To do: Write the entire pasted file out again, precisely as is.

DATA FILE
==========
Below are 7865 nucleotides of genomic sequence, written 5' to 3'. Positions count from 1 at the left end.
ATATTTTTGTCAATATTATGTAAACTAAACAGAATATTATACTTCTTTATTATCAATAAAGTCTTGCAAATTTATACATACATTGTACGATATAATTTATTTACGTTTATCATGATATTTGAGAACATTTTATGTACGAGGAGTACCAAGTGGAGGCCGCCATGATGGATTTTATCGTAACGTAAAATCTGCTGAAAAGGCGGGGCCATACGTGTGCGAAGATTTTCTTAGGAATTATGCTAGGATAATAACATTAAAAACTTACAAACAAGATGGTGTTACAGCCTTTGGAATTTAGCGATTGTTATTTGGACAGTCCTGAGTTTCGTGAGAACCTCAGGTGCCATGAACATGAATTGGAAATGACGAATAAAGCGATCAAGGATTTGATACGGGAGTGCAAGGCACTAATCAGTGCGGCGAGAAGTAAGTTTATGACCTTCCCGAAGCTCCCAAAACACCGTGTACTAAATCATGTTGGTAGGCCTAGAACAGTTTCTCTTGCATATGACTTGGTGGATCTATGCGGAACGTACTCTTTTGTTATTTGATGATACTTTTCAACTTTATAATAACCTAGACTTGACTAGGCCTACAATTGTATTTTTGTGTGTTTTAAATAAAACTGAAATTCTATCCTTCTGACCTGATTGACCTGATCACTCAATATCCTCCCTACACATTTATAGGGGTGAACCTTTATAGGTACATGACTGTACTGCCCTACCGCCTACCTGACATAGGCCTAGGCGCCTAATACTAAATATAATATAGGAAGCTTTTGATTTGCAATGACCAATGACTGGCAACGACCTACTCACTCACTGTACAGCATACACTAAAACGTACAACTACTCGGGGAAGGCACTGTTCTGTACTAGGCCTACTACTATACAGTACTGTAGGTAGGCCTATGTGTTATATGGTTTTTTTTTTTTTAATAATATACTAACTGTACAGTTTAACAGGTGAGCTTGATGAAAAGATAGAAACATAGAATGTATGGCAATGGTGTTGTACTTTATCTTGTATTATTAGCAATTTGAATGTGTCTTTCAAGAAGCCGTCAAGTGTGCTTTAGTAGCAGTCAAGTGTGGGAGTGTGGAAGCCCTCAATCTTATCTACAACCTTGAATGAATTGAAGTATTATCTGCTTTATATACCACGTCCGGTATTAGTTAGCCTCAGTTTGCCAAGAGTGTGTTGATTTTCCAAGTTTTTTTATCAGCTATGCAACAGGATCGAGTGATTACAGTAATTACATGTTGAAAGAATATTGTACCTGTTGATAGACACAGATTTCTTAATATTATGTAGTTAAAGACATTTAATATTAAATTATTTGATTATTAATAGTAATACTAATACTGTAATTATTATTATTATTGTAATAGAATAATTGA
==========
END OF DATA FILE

Below are 7865 nucleotides of genomic sequence, written 5' to 3'. Positions count from 1 at the left end.
ATATTTTTGTCAATATTATGTAAACTAAACAGAATATTATACTTCTTTATTATCAATAAAGTCTTGCAAATTTATACATACATTGTACGATATAATTTATTTACGTTTATCATGATATTTGAGAACATTTTATGTACGAGGAGTACCAAGTGGAGGCCGCCATGATGGATTTTATCGTAACGTAAAATCTGCTGAAAAGGCGGGGCCATACGTGTGCGAAGATTTTCTTAGGAATTATGCTAGGATAATAACATTAAAAACTTACAAACAAGATGGTGTTACAGCCTTTGGAATTTAGCGATTGTTATTTGGACAGTCCTGAGTTTCGTGAGAACCTCAGGTGCCATGAACATGAATTGGAAATGACGAATAAAGCGATCAAGGATTTGATACGGGAGTGCAAGGCACTAATCAGTGCGGCGAGAAGTAAGTTTATGACCTTCCCGAAGCTCCCAAAACACCGTGTACTAAATCATGTTGGTAGGCCTAGAACAGTTTCTCTTGCATATGACTTGGTGGATCTATGCGGAACGTACTCTTTTGTTATTTGATGATACTTTTCAACTTTATAATAACCTAGACTTGACTAGGCCTACAATTGTATTTTTGTGTGTTTTAAATAAAACTGAAATTCTATCCTTCTGACCTGATTGACCTGATCACTCAATATCCTCCCTACACATTTATAGGGGTGAACCTTTATAGGTACATGACTGTACTGCCCTACCGCCTACCTGACATAGGCCTAGGCGCCTAATACTAAATATAATATAGGAAGCTTTTGATTTGCAATGACCAATGACTGGCAACGACCTACTCACTCACTGTACAGCATACACTAAAACGTACAACTACTCGGGGAAGGCACTGTTCTGTACTAGGCCTACTACTATACAGTACTGTAGGTAGGCCTATGTGTTATATGGTTTTTTTTTTTTTAATAATATACTAACTGTACAGTTTAACAGGTGAGCTTGATGAAAAGATAGAAACATAGAATGTATGGCAATGGTGTTGTACTTTATCTTGTATTATTAGCAATTTGAATGTGTCTTTCAAGAAGCCGTCAAGTGTGCTTTAGTAGCAGTCAAGTGTGGGAGTGTGGAAGCCCTCAATCTTATCTACAACCTTGAATGAATTGAAGTATTATCTGCTTTATATACCACGTCCGGTATTAGTTAGCCTCAGTTTGCCAAGAGTGTGTTGATTTTCCAAGTTTTTTTATCAGCTATGCAACAGGATCGAGTGATTACAGTAATTACATGTTGAAAGAATATTGTACCTGTTGATAGACACAGATTTCTTAATATTATGTAGTTAAAGACATTTAATATTAAATTATTTGATTATTAATAGTAATACTAATACTGTAATTATTATTATTATTGTAATAGAATAATTGA